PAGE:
There is a long history of conflict between Bishop Parsley and the Church of the Ascension, documented at www.standfirminfaith.com (just use their search engine). Whether fairly or not, they will claim to be traditionalists who are persecuted (which of course the Episcopal Church says isn't happening). All this didn't happen overnight. Similarly, the Convocation has been in process as well. I can't point to the references, but I know Akinola has been concerned about Nigerian Anglicans in America who cannot find a home in the Episcopal Church, and has been planning to provide something for them.

    I am simply amazed that the Episcopal Church is extremely flexible in terms of doctrine and ethics, and utterly inflexible in terms of structure. If the Episcopal Church is unable to accomodate immigrant third-world Anglicans in their midst, and their own more long-term conservative members, then perhaps they should let them go to form their own structures, and form ties to those overseas with whom they share common interests and beliefs. If they are not comfortable with this, then they should find ways to accomodate them. It really is as simple as that -- or as complex as that.

    If there is indeed a conspiracy, following your suggestions would aid it tremendously. If the conservatives are intent on setting up a new Anglican province to replace ours or exist alongside ours in the Anglican Communion, nothing would be better than for the Episcopal Church to refuse to be accountable to Canterbury and the instruments of unity.


  5. There's a serious contradiction in the last poster's comments.

    First s/he says that "...Akinola has been concerned about Nigerian Anglicans in America who cannot find a home in the Episcopal Church."

    Next, s/he says that "If the Episcopal Church is unable to accomodate immigrant third-world Anglicans in their midst, and their own more long-term conservative members, then perhaps they should let them go to form their own structures, and form ties to those overseas with whom they share common interests and beliefs."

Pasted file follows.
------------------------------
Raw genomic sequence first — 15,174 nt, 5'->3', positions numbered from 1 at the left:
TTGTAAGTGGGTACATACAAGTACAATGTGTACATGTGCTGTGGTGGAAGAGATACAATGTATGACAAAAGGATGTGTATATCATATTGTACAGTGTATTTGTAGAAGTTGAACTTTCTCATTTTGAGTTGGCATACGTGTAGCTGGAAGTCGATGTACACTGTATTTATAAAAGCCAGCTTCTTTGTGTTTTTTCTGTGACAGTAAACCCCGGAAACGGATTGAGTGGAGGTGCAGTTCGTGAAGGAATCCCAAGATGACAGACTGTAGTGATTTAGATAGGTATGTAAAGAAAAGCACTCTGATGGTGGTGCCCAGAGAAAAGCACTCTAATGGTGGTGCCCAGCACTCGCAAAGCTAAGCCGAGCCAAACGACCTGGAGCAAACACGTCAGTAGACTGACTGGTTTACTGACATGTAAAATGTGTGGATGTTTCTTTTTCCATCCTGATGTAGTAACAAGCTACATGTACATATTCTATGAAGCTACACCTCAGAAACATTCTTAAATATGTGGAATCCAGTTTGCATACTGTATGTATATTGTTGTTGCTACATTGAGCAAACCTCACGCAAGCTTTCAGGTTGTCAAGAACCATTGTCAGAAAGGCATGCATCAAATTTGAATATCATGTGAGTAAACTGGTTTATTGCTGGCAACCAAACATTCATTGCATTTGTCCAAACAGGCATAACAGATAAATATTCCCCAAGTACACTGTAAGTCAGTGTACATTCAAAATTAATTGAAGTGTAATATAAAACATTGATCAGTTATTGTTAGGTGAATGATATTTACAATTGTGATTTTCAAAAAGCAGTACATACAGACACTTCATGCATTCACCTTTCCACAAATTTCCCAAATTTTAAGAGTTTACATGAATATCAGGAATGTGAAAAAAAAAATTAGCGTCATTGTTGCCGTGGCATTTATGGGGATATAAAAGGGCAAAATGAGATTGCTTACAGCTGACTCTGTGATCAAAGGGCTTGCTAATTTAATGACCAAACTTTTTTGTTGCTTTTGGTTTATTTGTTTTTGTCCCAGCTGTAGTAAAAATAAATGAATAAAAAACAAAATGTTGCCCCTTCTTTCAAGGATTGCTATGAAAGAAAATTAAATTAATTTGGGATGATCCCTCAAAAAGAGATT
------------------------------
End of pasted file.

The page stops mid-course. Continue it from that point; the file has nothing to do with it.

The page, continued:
First of all, whoever said that "the Episcopal Church is unable to accomodate immigrant third-world Anglicans in their midst"? Is this even true? Where did this idea come from? What would this even mean? Refusing to allow people to come to worship services? Refusing them Communion? What? This is a red herring, I'd say, based on Peter Akinola's own problems with ECUSA.

    Second, even if any of it were true, to what sorts of "accommodation" are you referring? Are you referring to allowing people to act on prejudice against gay Anglicans? To refusing to receive Communion together with them? What? If the latter, why should the Episcopal Church allow this, since it goes against the very heart of our own teaching on Communion?

    Does "accommodation" here mean tolerating intolerance? Why is this required? Doesn't this go to prove the point, in fact - that this is merely about intolerance and prejudice, rather than about theology? Nobody's saying, after all, that "long-term conservative members" aren't welcome.

    Just asking. I'd say this is pretty much the heart of the problem, all right: how to tolerate people who won't tolerate us.

  6. This is all so sad. You sound like anonymous southern baptist...the very racist, homophobic crap I thought I was leaving. You are all disgusting. Don't forget that this very faith you are destroying was founded on a divorce...and you've been in schism ever since. Schism is nothing new. O.K. so you don't like women praying over you and it upsets you that your priest might love someone of the same sex. I don't think God will deny you the gates of heaven if you are touched by these people. God is looking at them...but he is also looking at you. Are your actions those of a christ-like person? What would Jesus do. My Grandmother use to tell me "it's not what's in the heart of the man in the pulpit that gets you to heaven, but what's in the heart of the man in the pew".
    You know something, forget the communion of the church, and the community of you. I think right now it's best that I consider my own salavation and increase my donations to the American Red Cross and just stay home on Sunday mornings. I wish you all the best...really. Just, don't fight so hard for your faith you lose your souls.


OK... Comments, gripes, etc welcomed, but with some cautions and one rule:
Cautions: Calling people fools, idiots, etc, will be reason to bounce your comment. Keeping in mind that in the struggles it is difficult enough to try to respect opponents, we should at least try.